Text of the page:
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Former House Jan 6 committee Chairman Bennie Thompson (D-MS) claimed on Wednesday that he and other members of the January 6th Committee had not had access to all of the footage of that day’s events, saying that “a team of employees” had been responsible for going through the video.
CNN political reporter Alayna Treene shared Thompson’s comments in a series of tweets, saying, “[Thompson], former chair of the Jan. 6 committee, said lawmakers were never given that type of access to the footage last Congress. ‘It’s strictly a new policy that the new speaker has put in place,’ he told CNN.”
“Thompson said he doesn’t think any of the Jan. 6 members themselves ever had access to the footage — they let only staff view it,” Treene continued her report. “‘I’m actually not aware of any member of the committee who had access. We had a team of employees who kind of went through the video.'”
Thompson said he doesn’t think any of the Jan. 6 members themselves ever had access to the footage — they let only staff view it. "I'm actually not aware of any member of the committee who had access. We had a team of employees who kind of went through the video."
— Alayna Treene (@alaynatreene) March 8, 2023
Thompson’s claim comes after Fox News host Tucker Carlson — who was given access to thousands of hours of video from January 6 after House Speaker Kevin McCarthy (R-CA) took the gavel — aired several clips that appeared to show that several key Democratic talking points had been presented without necessary context.
Among them was a clip of Sen. Josh Hawley (R-MO) — who has been labeled “pro-insurrection” by the far Left because he raised a fist in support of peaceful protesters prior to entering the Capitol that day — running toward an exit to evacuate the building. The clip shared by the committee only showed Hawley and was used to suggest that he was running in fear of the people he had supported just hours earlier.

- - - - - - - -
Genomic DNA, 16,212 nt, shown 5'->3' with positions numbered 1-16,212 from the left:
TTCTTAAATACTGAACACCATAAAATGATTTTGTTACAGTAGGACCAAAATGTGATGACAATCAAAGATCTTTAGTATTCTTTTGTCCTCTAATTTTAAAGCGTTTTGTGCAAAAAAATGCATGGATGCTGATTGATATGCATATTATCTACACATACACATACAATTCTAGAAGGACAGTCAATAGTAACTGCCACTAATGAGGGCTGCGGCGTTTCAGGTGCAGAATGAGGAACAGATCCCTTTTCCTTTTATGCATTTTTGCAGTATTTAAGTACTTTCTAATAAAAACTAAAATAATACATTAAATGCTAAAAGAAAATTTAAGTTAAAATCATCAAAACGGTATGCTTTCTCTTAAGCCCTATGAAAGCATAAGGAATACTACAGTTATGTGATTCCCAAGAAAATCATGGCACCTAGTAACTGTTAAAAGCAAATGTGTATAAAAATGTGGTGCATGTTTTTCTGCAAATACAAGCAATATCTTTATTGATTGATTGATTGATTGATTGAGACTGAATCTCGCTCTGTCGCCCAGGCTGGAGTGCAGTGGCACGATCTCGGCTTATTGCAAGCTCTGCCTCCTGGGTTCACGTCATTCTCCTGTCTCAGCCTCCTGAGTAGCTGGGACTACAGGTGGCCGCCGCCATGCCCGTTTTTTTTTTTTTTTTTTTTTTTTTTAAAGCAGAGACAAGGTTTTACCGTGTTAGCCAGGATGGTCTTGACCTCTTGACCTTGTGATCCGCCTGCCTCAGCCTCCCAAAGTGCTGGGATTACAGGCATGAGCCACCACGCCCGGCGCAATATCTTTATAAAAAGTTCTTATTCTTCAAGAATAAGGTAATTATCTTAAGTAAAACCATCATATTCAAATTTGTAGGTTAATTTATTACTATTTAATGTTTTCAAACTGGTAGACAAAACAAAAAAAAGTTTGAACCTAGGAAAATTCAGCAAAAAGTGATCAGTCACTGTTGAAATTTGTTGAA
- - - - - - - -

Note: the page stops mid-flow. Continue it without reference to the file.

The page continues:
But footage aired earlier this week by Carlson suggested that Hawley was not the only one running from the building at that point — he was simply the last in a long line of senators from both parties who were being escorted from the building.
“The actual videotape shows that Hawley was one of many lawmakers being ushered out of the building by Capitol Hill police officers, and in fact, Hawley was at the back of the pack. The coward tape was a lie,” Carlson remarked after airing the footage.
Thompson, when asked about that specific clip, doubled down: “I stand by the tape.”
In addition to the “employees” Thompson claimed were responsible for handling the video footage, the January 6 committee hired former ABC News president James Goldston to “produce” the entire affair for “maximum impact” — a move which also could have impacted which clips were shown to the public and which ended up on the cutting room floor.
“The plan is to present the case in six tight, thematic episodes that will unfold in prime time and during the day, running 90 to 150 minutes. The idea is to make them as compelling as the marathon Watergate hearings — some of which stretched for hours — but tailored for the streaming era and a media world fueled by viral moments,” The New York Times reported at the time.